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King Of The Rocky Mountains
Douglas S. Looney
January 30, 1984
Dan Issel's regal career has not gotten its due, but Denver fans don't have to be told that he's worth his weight in gold
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January 30, 1984

King Of The Rocky Mountains

Dan Issel's regal career has not gotten its due, but Denver fans don't have to be told that he's worth his weight in gold

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Issel has been passed over again for this week's NBA All-Star Game, which will be played in Denver's McNichols Arena, but he's accustomed to getting no respect. In 1971 he tied for second-team All-ABA center with Zelmo Beaty, behind Mel Daniels. In 1973 he was second team at forward, behind Erving and Cunningham; in 1974 he was second team behind Erving and George McGinnis; in 1976 he was again the second-team center, this time behind Gilmore. His only first-team all-ABA year was 1972, when he finished ahead of Erving. And he was never ABA MVP, losing out at various times to Daniels, Gilmore, Cunningham, Erving and McGinnis.

Even when things look as if they're working out for Issel, they don't. In 1977 he was voted the NBA Western Conference's All-Star center—the only time he has made the team in the NBA—ahead of Abdul-Jabbar. But that was only because Denver fans, taking a cue from Democrats in Illinois' Cook County, stuffed the ballot box. Fans everywhere except Denver were furious. Even Issel says it's "asinine to think I was a better center than Kareem." In the All-Star Game in Milwaukee, where Abdul-Jabbar had played before being traded to the Lakers in 1975, Issel was booed. He played only 10 minutes, failed to score and was so distraught he asked to be taken out of the game. Not in pique, but because he knew the fans wanted Abdul-Jabbar.

Predictably, Issel doesn't demand celebrity treatment or trappings. He doesn't own a fancy automobile—his garage houses an Oldsmobile and a Datsun—but confesses sheepishly he once had a Mercedes. "That," he says, "was our flashy-car period."

So what happened?

"Well, after my wife put a couple dents in it...."

"I didn't put the dents in it," protests Cheri, a former cheerleader at Kentucky who married Dan between their junior and senior years. "Other drivers did."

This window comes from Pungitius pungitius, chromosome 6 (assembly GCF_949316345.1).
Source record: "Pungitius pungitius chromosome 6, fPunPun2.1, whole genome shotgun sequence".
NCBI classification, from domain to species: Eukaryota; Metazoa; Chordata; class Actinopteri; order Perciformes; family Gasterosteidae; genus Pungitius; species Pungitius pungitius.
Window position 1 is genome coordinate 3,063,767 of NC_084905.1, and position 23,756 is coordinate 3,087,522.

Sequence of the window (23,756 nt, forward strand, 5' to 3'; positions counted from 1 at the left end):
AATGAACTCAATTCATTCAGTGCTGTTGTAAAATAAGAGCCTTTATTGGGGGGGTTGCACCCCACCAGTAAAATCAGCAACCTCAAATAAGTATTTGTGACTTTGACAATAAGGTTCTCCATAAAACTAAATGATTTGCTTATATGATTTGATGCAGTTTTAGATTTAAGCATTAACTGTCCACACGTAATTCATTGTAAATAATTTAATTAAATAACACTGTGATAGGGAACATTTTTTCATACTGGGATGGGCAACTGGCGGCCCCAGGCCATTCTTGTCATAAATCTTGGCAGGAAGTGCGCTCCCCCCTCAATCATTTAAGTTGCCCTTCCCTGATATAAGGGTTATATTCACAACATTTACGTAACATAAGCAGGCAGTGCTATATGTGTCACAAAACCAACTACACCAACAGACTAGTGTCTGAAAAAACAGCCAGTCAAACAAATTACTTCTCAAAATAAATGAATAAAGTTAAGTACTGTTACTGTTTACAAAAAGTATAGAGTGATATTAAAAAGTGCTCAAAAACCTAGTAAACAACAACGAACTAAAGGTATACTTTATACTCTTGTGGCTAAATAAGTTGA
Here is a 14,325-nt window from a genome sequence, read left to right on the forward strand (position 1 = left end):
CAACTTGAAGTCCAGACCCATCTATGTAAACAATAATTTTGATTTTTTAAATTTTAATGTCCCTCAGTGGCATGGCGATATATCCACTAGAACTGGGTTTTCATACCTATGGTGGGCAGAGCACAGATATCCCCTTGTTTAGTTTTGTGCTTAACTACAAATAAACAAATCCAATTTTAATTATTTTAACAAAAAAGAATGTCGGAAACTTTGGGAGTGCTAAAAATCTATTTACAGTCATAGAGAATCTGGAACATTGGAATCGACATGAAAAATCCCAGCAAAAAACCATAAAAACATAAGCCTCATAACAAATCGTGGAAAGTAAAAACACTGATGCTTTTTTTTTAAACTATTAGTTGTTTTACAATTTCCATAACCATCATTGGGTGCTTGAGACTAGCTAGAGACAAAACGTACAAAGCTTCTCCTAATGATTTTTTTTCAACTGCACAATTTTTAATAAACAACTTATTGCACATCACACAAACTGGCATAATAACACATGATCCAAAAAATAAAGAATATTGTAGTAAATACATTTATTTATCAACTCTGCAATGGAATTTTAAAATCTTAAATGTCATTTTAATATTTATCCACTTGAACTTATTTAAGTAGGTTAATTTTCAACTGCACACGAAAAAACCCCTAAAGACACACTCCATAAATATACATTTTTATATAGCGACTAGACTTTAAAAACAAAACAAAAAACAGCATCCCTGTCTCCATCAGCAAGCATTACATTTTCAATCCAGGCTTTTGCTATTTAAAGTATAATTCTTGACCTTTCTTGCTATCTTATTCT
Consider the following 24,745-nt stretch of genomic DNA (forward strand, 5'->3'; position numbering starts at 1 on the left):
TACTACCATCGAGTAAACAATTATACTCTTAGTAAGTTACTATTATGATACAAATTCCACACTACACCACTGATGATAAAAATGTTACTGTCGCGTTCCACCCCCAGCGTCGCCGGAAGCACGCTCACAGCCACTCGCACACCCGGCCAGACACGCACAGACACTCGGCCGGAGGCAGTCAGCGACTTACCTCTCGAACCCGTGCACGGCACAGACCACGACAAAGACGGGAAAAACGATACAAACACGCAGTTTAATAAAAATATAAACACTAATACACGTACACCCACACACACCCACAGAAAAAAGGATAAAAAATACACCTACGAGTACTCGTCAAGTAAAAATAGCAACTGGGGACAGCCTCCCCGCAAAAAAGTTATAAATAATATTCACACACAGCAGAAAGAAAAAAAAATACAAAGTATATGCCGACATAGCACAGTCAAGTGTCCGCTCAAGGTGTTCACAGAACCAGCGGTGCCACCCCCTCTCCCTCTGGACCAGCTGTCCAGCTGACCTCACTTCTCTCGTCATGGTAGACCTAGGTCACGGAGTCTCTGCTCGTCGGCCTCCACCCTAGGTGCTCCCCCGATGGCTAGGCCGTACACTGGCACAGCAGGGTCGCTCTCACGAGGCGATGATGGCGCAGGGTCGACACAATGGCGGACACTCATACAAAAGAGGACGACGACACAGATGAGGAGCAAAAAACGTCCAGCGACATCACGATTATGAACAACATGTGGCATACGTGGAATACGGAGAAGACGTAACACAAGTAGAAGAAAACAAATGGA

Issel continues: "After Cheri put a couple dents in it, I worried about it. So we got rid of it. I'd much rather have a broodmare than a Mercedes anyway."

That's true. He's deeply involved in the horse business as president of the Denver-based Blue Grass Breeders, Inc. Last November, at the Keeneland Sales, Issel purchased a mare in foal to Seattle Slew for $1,075,000. His company owns seven mares, and he has three more in partnership with Kentucky horseman Tom Gentry. Issel's reading runs to the daily Racing Form (California and Chicago editions), The Blood-Horse, The Horseman's Journal and The Thoroughbred Record. At home or on the road, Issel utilizes a computer terminal that allows him to assess the breeding of any horse that interests him.

"Horses are like humans," he says. "Some have incredibly large hearts, but you don't know which ones they are until they run. If selecting good horses was solely looking at confirmation and breeding, that would take all the fun out of it. Nothing is prettier than a thoroughbred running."

After he quits basketball Issel plans to pursue the horse business even more vigorously, buying more mares with the breeding potential to produce offspring worthy of being sold at Keeneland. "I'm kind of anxious to get on to the next field and see if I can do anything else but play basketball," he says. "Maybe the only thing that would depress me is to find out all I can do is basketball."

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